September 6, 2005 > In the aftermath of Katrina... what of the animal victims?
In the aftermath of Katrina... what of the animal victims?
by Nancy Lyon
Several years ago I took part in an Emergency Animal Rescue Service (EARS) disaster preparedness workshop run by founder Teri Crisp who presently heads up Noah's Wish. The participants were an interesting array of individuals that included paramedics, horse rescuers, humane society and animal control workers, and vet techs to name but a few. All were vitally interested in learning to save animals in harm's way when Mother Nature's fury asserts itself.
Expecting a long introduction into the fine art of animal disaster response, it came as a surprise that we were quickly divided up into four groups, each presented with a different disaster scenario. We were given a basic overview of the situation and asked to problem solve. This was triage in its truest sense--we were people from diverse backgrounds, each bringing our experience to solve the problem. It was an amazing and creative group effort to save future animal lives. Many of these are the same people who are risking their safety at this very moment for the animal victims of Hurricane Katrina.
According to the American Humane Association, "Hurricane Katrina is now being heralded as the single largest natural disaster ever to befall the United States. An estimated four million people are now without power, many fatalities are being reported, and many more hundreds of survivors are stranded in rising flood waters in Louisiana, Mississippi and Alabama. The remnants of Katrina have moved into the Northeast, bringing heavy rainfall, thunderstorms and the threat of tornadoes. Human relief assistance crews that are staging around the country are having a difficult time getting to the area. "
As the human death toll grows into the thousands from the devastating impact of Katrina and human rescue efforts tirelessly continue, the welfare of the region's animals has not been forgotten. Compassion for the stranded and starving animals left to fend for themselves has become the focus of a large nationwide coalition of individuals and animal organizations trained to respond to disasters.
In an event such as this, the first few days entail gathering a great deal of vital information, an important step before starting to work. While this may delay the work that animal rescuers have come do, it prevents them from adding to the existing confusion. Calls start coming in almost immediately to animal disaster relief centers from anxious people seeking information on their animals, and a serious effort is made to ensure that correct information is passed along to the families.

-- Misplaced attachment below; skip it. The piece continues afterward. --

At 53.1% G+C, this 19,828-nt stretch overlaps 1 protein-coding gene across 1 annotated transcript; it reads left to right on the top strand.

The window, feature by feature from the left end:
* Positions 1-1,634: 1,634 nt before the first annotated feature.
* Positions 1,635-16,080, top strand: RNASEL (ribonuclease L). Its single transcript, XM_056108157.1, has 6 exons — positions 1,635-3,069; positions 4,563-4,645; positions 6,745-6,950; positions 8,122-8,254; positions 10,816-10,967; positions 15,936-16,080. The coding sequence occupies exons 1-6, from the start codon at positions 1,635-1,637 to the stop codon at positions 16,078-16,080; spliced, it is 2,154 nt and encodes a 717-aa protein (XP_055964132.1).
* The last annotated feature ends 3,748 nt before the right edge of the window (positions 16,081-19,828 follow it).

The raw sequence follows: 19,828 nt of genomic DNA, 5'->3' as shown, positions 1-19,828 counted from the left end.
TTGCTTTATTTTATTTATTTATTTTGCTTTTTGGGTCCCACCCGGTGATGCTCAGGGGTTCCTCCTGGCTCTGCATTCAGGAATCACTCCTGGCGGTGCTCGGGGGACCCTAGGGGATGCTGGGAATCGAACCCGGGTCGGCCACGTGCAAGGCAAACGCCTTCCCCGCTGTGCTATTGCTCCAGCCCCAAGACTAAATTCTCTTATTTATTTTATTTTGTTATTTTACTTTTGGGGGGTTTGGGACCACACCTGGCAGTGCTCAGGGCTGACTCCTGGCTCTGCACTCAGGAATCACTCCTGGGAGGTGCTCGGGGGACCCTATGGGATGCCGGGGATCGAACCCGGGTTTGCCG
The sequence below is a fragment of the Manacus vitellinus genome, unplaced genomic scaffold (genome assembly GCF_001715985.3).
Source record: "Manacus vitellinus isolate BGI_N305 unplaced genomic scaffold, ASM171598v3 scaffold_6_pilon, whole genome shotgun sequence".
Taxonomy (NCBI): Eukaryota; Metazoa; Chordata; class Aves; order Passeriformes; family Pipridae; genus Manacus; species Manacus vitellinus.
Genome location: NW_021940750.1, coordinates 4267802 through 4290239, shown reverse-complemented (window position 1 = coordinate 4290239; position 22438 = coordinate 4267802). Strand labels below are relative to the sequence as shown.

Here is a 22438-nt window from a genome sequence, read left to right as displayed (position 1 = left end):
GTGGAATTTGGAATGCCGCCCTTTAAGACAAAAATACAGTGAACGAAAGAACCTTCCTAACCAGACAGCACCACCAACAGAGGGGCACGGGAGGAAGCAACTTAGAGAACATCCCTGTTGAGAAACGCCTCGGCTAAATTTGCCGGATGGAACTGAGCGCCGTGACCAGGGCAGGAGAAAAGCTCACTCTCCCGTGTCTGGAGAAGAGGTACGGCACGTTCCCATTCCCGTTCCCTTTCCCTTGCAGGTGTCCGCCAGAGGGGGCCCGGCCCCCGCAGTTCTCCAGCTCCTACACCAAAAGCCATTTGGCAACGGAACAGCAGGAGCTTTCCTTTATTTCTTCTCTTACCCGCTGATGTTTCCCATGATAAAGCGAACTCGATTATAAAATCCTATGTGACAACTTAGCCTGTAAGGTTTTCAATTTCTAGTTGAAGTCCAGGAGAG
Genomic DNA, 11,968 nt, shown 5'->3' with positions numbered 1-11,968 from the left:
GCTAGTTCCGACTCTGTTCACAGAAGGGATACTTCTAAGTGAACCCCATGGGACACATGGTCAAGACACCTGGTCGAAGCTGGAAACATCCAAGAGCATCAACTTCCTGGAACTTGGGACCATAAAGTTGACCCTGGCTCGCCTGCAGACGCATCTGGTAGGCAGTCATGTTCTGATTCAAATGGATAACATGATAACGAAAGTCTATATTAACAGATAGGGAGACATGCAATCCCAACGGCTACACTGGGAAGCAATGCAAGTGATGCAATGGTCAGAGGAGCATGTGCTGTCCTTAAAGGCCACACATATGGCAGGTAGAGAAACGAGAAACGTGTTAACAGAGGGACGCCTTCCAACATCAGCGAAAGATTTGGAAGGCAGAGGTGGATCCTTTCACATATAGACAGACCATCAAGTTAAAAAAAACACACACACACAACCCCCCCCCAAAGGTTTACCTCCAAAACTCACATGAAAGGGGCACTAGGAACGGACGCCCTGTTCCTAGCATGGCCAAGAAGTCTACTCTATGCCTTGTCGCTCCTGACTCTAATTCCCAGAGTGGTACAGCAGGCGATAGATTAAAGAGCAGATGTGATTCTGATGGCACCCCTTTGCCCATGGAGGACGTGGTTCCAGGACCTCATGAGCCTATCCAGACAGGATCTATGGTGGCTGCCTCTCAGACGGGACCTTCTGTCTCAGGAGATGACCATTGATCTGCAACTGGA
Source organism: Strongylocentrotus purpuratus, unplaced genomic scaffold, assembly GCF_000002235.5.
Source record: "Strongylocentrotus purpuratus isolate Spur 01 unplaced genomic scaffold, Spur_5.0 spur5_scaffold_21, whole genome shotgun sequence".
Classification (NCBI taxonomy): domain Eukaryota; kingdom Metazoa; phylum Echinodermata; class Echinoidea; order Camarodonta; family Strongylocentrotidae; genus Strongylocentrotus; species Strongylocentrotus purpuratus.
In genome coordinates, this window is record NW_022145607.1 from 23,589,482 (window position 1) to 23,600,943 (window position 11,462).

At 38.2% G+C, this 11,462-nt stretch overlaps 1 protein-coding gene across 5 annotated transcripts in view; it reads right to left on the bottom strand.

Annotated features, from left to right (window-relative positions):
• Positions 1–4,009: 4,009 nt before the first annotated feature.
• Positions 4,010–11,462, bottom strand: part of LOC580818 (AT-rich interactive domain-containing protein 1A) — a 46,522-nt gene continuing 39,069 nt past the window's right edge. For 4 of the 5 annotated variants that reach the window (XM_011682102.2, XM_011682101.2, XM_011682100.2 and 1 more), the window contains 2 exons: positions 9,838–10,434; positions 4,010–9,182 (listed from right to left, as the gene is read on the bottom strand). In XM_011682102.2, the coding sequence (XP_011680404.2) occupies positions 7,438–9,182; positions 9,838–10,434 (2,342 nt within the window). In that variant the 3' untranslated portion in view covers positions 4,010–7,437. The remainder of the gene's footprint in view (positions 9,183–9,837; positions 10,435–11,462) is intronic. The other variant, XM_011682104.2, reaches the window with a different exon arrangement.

With normal communications disrupted, the beginning stages of trying to help are challenging. Phones are often down and cell phone communication unreliable until damaged equipment can be repaired or replaced by phone companies. Operating computers will depend on sketchy electricity and Internet communication may not be possible.
During the initial period danger is extremely high and for this reason, the authorities will restrict access to flooded areas. As soon as allowed, animal rescue units from organizations such as the American Humane Association, the Humane Society of the United States, Noah's Wish, and the Emergency Animal Rescue Service (EARS) of the United Animal Nations will quickly move to get people and resources to the impacted areas.
As in the workshop, rescuers have been trained to assess animal needs, care for injured animals, establish animal shelters that are co-located with human ones, distribute pet food and supplies, and reunite animals with their families. Once given access to flooded areas, they will determine how best to reach it and assess the specific needs - with both skills and equipment - necessary to safely transport these animals, and others who require rescue from the hazard area to a safer place.
Before landfall of the hurricane, the American Humane Association urged all those with animals particularly those in areas predicted to be hit by the storm to create a family disaster plan that included their animals and to make advance lodging arrangements for animals in case of evacuation. "If it's unsafe for you to remain in your home, it's unsafe for your animals! Take them with you." Unfortunately, some people were unable to take them or left them to their fate and the need to save the other innocent victims of Katrina is now a fact of life or death.
These wonderful humane organizations are urgently calling for funds and some for equipment. You can donate online or call for mailing information. Please help where you can and be sure to also remember the incredible human need for assistance.
Noah's Wish 530-622-9313; http://www.noahswish.org6293130-622-93130-622-United Animal Nations - EARS 916-429-2457; http://www.uan.org
American Humane Association 303 792-9900; http://www.americanhumane.org
The Humane Society of the United States https://secure.hsus.org/01/disaster_relief_fund_2005